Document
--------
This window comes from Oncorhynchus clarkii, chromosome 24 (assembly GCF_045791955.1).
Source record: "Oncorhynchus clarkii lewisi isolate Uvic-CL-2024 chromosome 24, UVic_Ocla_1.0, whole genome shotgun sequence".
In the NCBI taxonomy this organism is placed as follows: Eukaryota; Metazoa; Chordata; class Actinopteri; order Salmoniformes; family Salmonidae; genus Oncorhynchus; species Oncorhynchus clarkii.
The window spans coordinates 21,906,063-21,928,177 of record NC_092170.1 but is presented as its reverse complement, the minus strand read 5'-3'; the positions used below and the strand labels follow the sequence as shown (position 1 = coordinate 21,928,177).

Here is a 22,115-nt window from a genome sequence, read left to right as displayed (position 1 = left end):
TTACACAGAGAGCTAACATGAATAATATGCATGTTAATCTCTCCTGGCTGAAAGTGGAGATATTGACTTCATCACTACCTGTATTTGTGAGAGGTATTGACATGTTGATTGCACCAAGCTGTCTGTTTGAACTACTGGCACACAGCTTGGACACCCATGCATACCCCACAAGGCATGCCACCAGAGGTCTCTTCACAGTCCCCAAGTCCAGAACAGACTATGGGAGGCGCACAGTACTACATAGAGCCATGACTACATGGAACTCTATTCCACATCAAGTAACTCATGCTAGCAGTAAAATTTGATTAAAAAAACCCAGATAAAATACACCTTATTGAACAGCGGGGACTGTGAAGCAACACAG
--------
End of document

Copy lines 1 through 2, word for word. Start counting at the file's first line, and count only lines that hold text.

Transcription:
This window comes from Oncorhynchus clarkii, chromosome 24 (assembly GCF_045791955.1).
Source record: "Oncorhynchus clarkii lewisi isolate Uvic-CL-2024 chromosome 24, UVic_Ocla_1.0, whole genome shotgun sequence".